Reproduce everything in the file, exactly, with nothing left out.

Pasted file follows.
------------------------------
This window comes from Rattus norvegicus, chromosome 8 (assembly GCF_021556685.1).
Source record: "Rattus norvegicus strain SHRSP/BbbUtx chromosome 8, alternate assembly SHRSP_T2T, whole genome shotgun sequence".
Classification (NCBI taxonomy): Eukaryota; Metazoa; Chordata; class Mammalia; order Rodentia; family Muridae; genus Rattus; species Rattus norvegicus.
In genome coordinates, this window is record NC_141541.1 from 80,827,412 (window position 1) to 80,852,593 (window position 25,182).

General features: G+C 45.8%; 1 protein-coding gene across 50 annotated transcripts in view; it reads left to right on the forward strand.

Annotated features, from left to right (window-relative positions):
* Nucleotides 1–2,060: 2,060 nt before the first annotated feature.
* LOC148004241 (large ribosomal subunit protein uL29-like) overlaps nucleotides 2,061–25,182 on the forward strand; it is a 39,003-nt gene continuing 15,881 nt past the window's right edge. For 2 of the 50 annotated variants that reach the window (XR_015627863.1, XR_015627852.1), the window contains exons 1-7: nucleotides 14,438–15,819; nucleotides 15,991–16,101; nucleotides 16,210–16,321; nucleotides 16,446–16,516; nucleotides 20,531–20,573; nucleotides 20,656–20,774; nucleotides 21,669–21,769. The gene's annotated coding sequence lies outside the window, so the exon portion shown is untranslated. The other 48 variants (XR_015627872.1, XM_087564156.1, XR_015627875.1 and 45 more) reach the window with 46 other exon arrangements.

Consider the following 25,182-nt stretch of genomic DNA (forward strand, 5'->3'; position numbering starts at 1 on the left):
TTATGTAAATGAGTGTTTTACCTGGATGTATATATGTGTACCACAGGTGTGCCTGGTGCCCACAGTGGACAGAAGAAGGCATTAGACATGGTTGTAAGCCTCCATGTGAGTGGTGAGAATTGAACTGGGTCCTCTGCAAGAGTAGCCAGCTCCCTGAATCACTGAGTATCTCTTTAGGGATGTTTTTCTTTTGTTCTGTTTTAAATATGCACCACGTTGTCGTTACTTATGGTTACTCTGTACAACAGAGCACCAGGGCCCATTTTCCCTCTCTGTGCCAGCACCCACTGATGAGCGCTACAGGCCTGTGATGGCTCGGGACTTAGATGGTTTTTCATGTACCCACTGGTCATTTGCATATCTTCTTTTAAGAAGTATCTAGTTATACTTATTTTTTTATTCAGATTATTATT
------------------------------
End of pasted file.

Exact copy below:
This window comes from Rattus norvegicus, chromosome 8 (assembly GCF_021556685.1).
Source record: "Rattus norvegicus strain SHRSP/BbbUtx chromosome 8, alternate assembly SHRSP_T2T, whole genome shotgun sequence".
Classification (NCBI taxonomy): Eukaryota; Metazoa; Chordata; class Mammalia; order Rodentia; family Muridae; genus Rattus; species Rattus norvegicus.
In genome coordinates, this window is record NC_141541.1 from 80,827,412 (window position 1) to 80,852,593 (window position 25,182).

General features: G+C 45.8%; 1 protein-coding gene across 50 annotated transcripts in view; it reads left to right on the forward strand.

Annotated features, from left to right (window-relative positions):
* Nucleotides 1–2,060: 2,060 nt before the first annotated feature.
* LOC148004241 (large ribosomal subunit protein uL29-like) overlaps nucleotides 2,061–25,182 on the forward strand; it is a 39,003-nt gene continuing 15,881 nt past the window's right edge. For 2 of the 50 annotated variants that reach the window (XR_015627863.1, XR_015627852.1), the window contains exons 1-7: nucleotides 14,438–15,819; nucleotides 15,991–16,101; nucleotides 16,210–16,321; nucleotides 16,446–16,516; nucleotides 20,531–20,573; nucleotides 20,656–20,774; nucleotides 21,669–21,769. The gene's annotated coding sequence lies outside the window, so the exon portion shown is untranslated. The other 48 variants (XR_015627872.1, XM_087564156.1, XR_015627875.1 and 45 more) reach the window with 46 other exon arrangements.

Consider the following 25,182-nt stretch of genomic DNA (forward strand, 5'->3'; position numbering starts at 1 on the left):
TTATGTAAATGAGTGTTTTACCTGGATGTATATATGTGTACCACAGGTGTGCCTGGTGCCCACAGTGGACAGAAGAAGGCATTAGACATGGTTGTAAGCCTCCATGTGAGTGGTGAGAATTGAACTGGGTCCTCTGCAAGAGTAGCCAGCTCCCTGAATCACTGAGTATCTCTTTAGGGATGTTTTTCTTTTGTTCTGTTTTAAATATGCACCACGTTGTCGTTACTTATGGTTACTCTGTACAACAGAGCACCAGGGCCCATTTTCCCTCTCTGTGCCAGCACCCACTGATGAGCGCTACAGGCCTGTGATGGCTCGGGACTTAGATGGTTTTTCATGTACCCACTGGTCATTTGCATATCTTCTTTTAAGAAGTATCTAGTTATACTTATTTTTTTATTCAGATTATTATT